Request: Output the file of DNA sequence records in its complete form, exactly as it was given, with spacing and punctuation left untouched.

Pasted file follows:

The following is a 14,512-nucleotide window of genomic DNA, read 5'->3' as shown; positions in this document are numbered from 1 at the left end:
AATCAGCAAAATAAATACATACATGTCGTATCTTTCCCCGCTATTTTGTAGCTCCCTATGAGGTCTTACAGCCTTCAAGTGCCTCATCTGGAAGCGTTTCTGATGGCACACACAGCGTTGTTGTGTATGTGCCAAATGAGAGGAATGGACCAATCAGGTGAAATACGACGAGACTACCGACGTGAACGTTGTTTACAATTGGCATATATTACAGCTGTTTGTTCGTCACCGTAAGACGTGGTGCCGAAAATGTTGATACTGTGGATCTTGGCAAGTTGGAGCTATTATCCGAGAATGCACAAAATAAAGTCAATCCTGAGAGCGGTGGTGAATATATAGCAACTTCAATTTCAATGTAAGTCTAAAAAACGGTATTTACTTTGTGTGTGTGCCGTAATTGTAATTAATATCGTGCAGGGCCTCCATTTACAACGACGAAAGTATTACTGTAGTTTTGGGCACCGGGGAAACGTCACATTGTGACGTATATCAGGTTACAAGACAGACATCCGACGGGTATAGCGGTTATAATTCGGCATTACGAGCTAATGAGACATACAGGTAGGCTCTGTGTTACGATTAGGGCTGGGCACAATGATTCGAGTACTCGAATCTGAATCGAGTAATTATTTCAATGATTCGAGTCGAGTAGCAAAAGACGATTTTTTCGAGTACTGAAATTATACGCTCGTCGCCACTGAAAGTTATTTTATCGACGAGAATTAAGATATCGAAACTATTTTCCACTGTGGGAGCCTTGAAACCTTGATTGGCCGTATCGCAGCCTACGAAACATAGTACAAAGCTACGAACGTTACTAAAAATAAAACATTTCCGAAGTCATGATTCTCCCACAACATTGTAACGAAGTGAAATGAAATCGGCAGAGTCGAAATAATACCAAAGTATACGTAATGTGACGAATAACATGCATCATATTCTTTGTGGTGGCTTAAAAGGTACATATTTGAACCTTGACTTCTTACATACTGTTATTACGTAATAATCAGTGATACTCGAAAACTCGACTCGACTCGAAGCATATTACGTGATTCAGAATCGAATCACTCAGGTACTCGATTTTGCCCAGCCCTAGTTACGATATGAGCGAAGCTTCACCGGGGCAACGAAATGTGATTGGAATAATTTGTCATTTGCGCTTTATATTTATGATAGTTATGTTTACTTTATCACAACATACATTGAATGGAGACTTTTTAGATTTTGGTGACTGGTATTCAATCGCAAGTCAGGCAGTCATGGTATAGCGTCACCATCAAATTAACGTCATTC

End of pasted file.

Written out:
The following is a 14,512-nucleotide window of genomic DNA, read 5'->3' as shown; positions in this document are numbered from 1 at the left end:
AATCAGCAAAATAAATACATACATGTCGTATCTTTCCCCGCTATTTTGTAGCTCCCTATGAGGTCTTACAGCCTTCAAGTGCCTCATCTGGAAGCGTTTCTGATGGCACACACAGCGTTGTTGTGTATGTGCCAAATGAGAGGAATGGACCAATCAGGTGAAATACGACGAGACTACCGACGTGAACGTTGTTTACAATTGGCATATATTACAGCTGTTTGTTCGTCACCGTAAGACGTGGTGCCGAAAATGTTGATACTGTGGATCTTGGCAAGTTGGAGCTATTATCCGAGAATGCACAAAATAAAGTCAATCCTGAGAGCGGTGGTGAATATATAGCAACTTCAATTTCAATGTAAGTCTAAAAAACGGTATTTACTTTGTGTGTGTGCCGTAATTGTAATTAATATCGTGCAGGGCCTCCATTTACAACGACGAAAGTATTACTGTAGTTTTGGGCACCGGGGAAACGTCACATTGTGACGTATATCAGGTTACAAGACAGACATCCGACGGGTATAGCGGTTATAATTCGGCATTACGAGCTAATGAGACATACAGGTAGGCTCTGTGTTACGATTAGGGCTGGGCACAATGATTCGAGTACTCGAATCTGAATCGAGTAATTATTTCAATGATTCGAGTCGAGTAGCAAAAGACGATTTTTTCGAGTACTGAAATTATACGCTCGTCGCCACTGAAAGTTATTTTATCGACGAGAATTAAGATATCGAAACTATTTTCCACTGTGGGAGCCTTGAAACCTTGATTGGCCGTATCGCAGCCTACGAAACATAGTACAAAGCTACGAACGTTACTAAAAATAAAACATTTCCGAAGTCATGATTCTCCCACAACATTGTAACGAAGTGAAATGAAATCGGCAGAGTCGAAATAATACCAAAGTATACGTAATGTGACGAATAACATGCATCATATTCTTTGTGGTGGCTTAAAAGGTACATATTTGAACCTTGACTTCTTACATACTGTTATTACGTAATAATCAGTGATACTCGAAAACTCGACTCGACTCGAAGCATATTACGTGATTCAGAATCGAATCACTCAGGTACTCGATTTTGCCCAGCCCTAGTTACGATATGAGCGAAGCTTCACCGGGGCAACGAAATGTGATTGGAATAATTTGTCATTTGCGCTTTATATTTATGATAGTTATGTTTACTTTATCACAACATACATTGAATGGAGACTTTTTAGATTTTGGTGACTGGTATTCAATCGCAAGTCAGGCAGTCATGGTATAGCGTCACCATCAAATTAACGTCATTC